Apple's brand is certainly among the most valuable and recognizable in the world. Apple also happens to be the most valuable company on earth, worth around $1.9 trillion at the time I'm writing this. You could understand, then, why the company would be protective of its logo, especially in the case where another company might try to capitalize on it in an attempt to confuse consumers. 

That's because a trademark is only good if you're willing to defend it from anyone who might want to infringe on or capitalize on the goodwill associated with your brand. And so, Apple has filed an objection to the trademark application for Prepear, a meal-prep company with an app for organizing recipes and meal plans. 

According to Apple: 

Consumers encountering Applicant's Mark are likely to associate the mark with Apple. Applicant's Mark consists of a minimalistic fruit design with a right-angled leaf, which readily calls to mind Apple's famous Apple Logo and creates a similar commercial impression. 

Apple goes on to say that because it offers other health-related apps and has "services related to computer software, as well as healthcare, nutrition, general wellness, and social networking," and that "Applicant's services (e.g., food and meal planning-related services) are within Apple's natural zone of expansion..." consumers might confuse Prepear's logo for Apple's, or assume it is associated with Apple. 

Literally no one, except perhaps Apple's lawyers, would be confused by the Prepear logo. Seriously, no one will ever mistake its distinctly pear-shape for Apple's famous apple.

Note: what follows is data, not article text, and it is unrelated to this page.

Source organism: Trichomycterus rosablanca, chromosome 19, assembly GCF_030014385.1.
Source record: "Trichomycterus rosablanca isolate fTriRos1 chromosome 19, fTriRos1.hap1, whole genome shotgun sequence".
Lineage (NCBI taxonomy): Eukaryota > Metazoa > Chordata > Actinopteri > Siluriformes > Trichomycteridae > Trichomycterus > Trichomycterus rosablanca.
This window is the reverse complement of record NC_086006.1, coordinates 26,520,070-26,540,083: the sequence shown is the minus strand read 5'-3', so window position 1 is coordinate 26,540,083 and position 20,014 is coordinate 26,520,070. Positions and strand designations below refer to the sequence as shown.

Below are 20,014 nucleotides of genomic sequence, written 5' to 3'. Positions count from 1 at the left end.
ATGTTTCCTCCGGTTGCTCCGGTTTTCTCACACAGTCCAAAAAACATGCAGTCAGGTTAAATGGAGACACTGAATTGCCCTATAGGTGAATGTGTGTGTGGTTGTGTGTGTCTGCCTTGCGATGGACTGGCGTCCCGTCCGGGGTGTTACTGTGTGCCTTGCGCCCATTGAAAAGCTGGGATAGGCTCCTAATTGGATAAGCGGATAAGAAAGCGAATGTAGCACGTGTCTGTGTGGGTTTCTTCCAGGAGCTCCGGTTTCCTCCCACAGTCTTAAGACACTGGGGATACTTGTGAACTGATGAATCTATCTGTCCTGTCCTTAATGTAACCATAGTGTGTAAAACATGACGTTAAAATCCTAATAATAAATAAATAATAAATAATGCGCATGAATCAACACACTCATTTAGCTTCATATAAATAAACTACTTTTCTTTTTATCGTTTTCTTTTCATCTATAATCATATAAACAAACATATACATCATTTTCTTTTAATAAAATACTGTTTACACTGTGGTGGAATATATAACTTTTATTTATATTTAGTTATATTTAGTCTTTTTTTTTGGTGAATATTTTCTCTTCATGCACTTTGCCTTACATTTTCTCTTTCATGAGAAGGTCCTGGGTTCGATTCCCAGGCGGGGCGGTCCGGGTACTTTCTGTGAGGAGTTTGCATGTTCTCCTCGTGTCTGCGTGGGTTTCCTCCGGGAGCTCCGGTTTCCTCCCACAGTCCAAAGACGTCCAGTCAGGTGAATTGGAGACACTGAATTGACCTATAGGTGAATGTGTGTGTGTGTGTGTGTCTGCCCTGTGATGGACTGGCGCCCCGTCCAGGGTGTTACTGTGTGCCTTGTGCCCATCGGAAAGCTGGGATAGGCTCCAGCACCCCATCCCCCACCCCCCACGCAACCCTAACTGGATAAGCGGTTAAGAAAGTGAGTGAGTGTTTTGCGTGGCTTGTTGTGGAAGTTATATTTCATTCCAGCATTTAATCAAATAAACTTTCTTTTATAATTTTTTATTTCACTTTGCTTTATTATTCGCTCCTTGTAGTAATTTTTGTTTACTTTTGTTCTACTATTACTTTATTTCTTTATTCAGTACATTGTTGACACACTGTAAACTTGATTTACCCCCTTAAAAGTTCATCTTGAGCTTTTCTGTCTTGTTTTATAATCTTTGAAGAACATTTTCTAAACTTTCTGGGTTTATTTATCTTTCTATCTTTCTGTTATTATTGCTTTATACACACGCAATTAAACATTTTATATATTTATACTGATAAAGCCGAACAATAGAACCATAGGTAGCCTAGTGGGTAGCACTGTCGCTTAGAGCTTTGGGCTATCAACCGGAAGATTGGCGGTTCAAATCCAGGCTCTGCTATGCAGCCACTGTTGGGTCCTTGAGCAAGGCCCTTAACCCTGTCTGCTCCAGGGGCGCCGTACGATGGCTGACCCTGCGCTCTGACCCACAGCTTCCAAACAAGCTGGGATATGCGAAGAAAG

You can even judge for yourself:

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This brings us to a lesson: Apple has long built its brand--the brand represented by that logo--on the idea that it stood for the little guy fighting against the giant corporate machine. Its most famous attempt to establish that brand is the iconic '1984' commercial that literally had a woman throw a sledgehammer through a giant screen that represented the 'machine' of IBM.

For many years, Apple really was the underdog. It's still a far smaller computer manufacturer by market share, and macOS runs on less than 10 percent of personal computers, compared to Windows, which runs on more than 87 percent. But Apple is a lot more than Macs, with the iPhone representing its largest business by far. The iPhone is also what made Apple an almost $2 trillion company. 

It isn't the underdog anymore, but it still fosters the same kind of brand loyalty because of its intense focus on the customer experience, both in terms of the hardware and software it builds, as well as the services it provides. Apple's users love being associated with the company because of what it represents. 

The problem is that recently, Apple seems more concerned with protecting its empire even when that conflicts with its brand. Combine this with the recent fury over Apple's App Store policies, and it's becoming clear that Apple is now that giant machine. As a result, it's done what no brand should ever do: betray the very values that made people love it in the first place. 

I suppose you can sum it up with this statement from Apple's opposition to Prepear's application:

"Apple would be damaged by the registration of Applicant's Mark in connection with Applicant's Services because Applicant's Mark so closely resemble the Apple Marks that it is likely to cause confusion, mistake, or deception in the minds of consumers..."

No it won't. But picking unnecessary fights over a logo that no one will ever confuse with Apple will do far more damage in the long run. That's something every business should learn from.